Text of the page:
As I sit writing about All About Eve on the eighty-ninth eve of the Academy Awards, it’s hard not to think about the ego and artifice surrounding the basic nature of any good actor. After all, what makes a good actor if not an amazing liar and master manipulator? For the men and women devoted to theater life in Eve, the unreal becomes the real, and the truth becomes mired in falsity and performance with identity serving as a battleground for insecurities and insatiable egos. If it’s true that all the world's a stage, and all the men and women merely players, then how is it possible to know the real truth about any of the players in All About Eve?
Bette Davis’s Margo Channing is a woman who does not know herself except as the characters she plays—an argument that could be made for Davis in real life—and Anne Baxter’s Eve Harrington is a case study in manipulation. Both women need the stage to create their identities, yet their performance does not end with the fall of the curtain—life itself becomes the ultimate performance in both cases. An identity crisis is bound to keep them in cyclic conflict, with Margo even admitting at one point that “so many people know me—I wish I did.”
The roles Margot plays and the stories she performs for her audiences feed her ego and earn her acclaim, but ultimately they also remove her from her own identity. Likewise, Eve’s entire identity is a falsehood, making it impossible to know anything about her.
Eve introduces herself to her hero Margo through a performance... the telling of her own “story,” which is later revealed to be a complete fabrication. It’s such a convincing performance that Margo even cries afterwards, falling victim to the same “cheap sentimentality” that she later claims to despise. The filmmaking convinces the audience of Eve’s integrity as well; a slow pan in on Baxter during her convincing tale manipulates us, the audience, into believing [in some part] her story as well.
But the cause of Margo’s tears comes from the fact that Eve’s story is an act; for Eve and Margot, everything is performance. Their performances are a way to deceive people into loving them, and the ultimate goal when the curtain drops is to receive this love in the form of applause from strangers. These thunderous accolades are just like earning a shiny gold award to fill the place where a heart should be. But in the end, isn’t this at the heart of any good performance? It at least makes the idea of handing over an Oscar to Casey Affleck make more sense...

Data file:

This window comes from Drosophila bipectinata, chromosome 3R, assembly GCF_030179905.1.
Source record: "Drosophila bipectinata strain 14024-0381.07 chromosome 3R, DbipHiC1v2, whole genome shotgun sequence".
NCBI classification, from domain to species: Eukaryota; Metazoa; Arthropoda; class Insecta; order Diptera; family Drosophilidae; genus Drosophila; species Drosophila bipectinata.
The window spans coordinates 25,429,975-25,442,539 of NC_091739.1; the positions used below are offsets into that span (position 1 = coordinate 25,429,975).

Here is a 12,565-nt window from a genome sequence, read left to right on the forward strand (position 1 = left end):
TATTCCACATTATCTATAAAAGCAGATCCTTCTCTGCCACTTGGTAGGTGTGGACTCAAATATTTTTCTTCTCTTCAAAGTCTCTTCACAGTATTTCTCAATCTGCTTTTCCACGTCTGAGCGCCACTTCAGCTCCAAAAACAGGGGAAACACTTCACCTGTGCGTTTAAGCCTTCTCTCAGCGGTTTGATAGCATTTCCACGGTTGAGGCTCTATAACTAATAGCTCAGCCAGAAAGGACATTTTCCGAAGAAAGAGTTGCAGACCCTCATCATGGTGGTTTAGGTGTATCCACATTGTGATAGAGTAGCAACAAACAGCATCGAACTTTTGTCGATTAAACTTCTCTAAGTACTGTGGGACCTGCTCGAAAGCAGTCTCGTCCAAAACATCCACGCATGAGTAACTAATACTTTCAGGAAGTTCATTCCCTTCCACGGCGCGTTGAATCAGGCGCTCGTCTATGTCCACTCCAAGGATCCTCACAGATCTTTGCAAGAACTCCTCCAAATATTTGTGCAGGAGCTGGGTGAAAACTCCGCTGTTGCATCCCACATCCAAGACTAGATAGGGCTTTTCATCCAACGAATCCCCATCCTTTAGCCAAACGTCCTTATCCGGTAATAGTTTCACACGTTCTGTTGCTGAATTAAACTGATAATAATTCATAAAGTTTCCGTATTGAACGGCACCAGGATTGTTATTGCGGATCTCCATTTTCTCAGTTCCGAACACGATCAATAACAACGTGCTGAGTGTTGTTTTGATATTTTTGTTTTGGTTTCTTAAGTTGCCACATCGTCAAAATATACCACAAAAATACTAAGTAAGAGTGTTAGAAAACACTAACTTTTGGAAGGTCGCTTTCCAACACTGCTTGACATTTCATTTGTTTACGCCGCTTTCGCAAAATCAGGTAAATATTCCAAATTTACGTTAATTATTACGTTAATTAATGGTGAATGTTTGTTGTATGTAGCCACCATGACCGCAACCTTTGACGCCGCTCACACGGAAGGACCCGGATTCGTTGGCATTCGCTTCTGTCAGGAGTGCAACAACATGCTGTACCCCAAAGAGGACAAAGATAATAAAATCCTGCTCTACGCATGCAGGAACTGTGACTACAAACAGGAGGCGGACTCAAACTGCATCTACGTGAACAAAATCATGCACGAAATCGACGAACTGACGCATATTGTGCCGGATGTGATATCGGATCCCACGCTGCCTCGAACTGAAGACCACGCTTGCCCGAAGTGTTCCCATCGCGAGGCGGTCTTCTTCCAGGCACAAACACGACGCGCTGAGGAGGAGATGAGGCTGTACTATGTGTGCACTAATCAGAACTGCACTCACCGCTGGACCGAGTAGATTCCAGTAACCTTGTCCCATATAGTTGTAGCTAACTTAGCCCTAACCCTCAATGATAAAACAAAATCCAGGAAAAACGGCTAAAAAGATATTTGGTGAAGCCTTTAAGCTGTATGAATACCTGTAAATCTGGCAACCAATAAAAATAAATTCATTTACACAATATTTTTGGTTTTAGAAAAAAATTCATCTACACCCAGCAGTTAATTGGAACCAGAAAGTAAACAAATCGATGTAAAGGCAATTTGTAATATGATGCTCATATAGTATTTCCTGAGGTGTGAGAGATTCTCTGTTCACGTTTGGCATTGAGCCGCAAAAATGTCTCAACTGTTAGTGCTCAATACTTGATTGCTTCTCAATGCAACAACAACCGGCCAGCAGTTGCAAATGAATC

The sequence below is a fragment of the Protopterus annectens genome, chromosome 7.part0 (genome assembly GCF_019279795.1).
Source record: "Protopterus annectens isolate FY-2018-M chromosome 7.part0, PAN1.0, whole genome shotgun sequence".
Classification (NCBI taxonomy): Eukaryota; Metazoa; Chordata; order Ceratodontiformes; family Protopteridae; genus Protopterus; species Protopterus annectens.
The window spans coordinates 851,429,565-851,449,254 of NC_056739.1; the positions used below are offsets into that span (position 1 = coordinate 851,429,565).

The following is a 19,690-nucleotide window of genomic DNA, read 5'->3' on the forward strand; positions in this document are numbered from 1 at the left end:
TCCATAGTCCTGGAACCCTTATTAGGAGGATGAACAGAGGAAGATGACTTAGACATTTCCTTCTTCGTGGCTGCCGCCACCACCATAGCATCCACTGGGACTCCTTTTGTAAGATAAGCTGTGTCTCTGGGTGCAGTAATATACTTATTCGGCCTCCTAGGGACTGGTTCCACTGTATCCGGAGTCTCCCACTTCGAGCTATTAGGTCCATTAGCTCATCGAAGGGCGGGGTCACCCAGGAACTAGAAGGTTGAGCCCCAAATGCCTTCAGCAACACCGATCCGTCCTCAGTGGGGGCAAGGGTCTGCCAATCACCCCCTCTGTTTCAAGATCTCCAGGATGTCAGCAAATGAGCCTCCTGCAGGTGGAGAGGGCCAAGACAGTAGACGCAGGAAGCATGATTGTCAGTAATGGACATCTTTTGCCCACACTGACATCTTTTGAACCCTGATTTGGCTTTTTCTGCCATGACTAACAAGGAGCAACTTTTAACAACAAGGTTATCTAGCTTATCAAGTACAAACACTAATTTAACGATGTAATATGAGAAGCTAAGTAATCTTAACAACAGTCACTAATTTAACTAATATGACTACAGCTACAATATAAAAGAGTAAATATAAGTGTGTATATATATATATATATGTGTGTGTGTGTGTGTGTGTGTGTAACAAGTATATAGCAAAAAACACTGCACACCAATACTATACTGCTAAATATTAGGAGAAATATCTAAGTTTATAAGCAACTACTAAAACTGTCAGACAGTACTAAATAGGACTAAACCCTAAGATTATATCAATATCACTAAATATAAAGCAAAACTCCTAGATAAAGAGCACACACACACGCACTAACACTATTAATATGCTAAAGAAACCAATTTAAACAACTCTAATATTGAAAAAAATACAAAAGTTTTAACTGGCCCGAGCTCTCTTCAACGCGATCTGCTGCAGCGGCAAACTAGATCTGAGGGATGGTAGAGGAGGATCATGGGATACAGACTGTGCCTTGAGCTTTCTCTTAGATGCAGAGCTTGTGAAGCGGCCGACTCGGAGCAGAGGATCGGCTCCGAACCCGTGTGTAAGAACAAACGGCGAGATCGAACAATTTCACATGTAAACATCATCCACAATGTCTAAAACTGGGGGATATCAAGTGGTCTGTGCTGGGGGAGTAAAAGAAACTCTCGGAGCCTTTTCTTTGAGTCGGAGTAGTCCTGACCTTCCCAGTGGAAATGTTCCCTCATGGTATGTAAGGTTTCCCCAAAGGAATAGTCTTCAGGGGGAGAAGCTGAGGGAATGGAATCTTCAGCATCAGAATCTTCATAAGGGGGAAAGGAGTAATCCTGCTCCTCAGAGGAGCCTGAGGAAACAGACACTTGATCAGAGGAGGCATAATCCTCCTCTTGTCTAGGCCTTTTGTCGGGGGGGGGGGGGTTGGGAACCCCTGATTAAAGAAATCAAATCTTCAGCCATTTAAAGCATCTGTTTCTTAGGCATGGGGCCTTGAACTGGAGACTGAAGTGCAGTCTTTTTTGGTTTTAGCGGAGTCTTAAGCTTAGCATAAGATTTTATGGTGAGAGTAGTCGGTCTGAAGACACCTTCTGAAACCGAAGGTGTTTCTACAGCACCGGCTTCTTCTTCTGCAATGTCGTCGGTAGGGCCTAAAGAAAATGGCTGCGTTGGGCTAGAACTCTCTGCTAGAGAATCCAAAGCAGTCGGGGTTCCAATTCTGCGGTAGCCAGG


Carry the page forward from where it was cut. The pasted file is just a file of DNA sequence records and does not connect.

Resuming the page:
The ego at the heart of Eve’s story explains the title—everything is all about Eve, even when Margo wishes it was about her. To maintain the ego, a story always has to accommodate the leading lady—even if the role is written for someone of a different age.
Storytelling itself is an act of manipulation in All About Eve; it is a way to manipulate people’s affections and to achieve one’s own agenda. Eve manipulates several characters, including Margo and Karen, by spinning her lies around them with the storytelling finesse of a good playwright. In fact, the only person to immediately see through Eve’s bullshit is theater life outsider Birdie, who sees Eve’s manipulations and even calls out Margo’s Gertrude-esque acting when she first meets Eve. Everyone else is quick to point out and accept the idea that all of their lives are simply a performance, with numerous references made to playing their roles, acting dramatically, and comparing their real lives to the unreal theater without any real distinction between the two.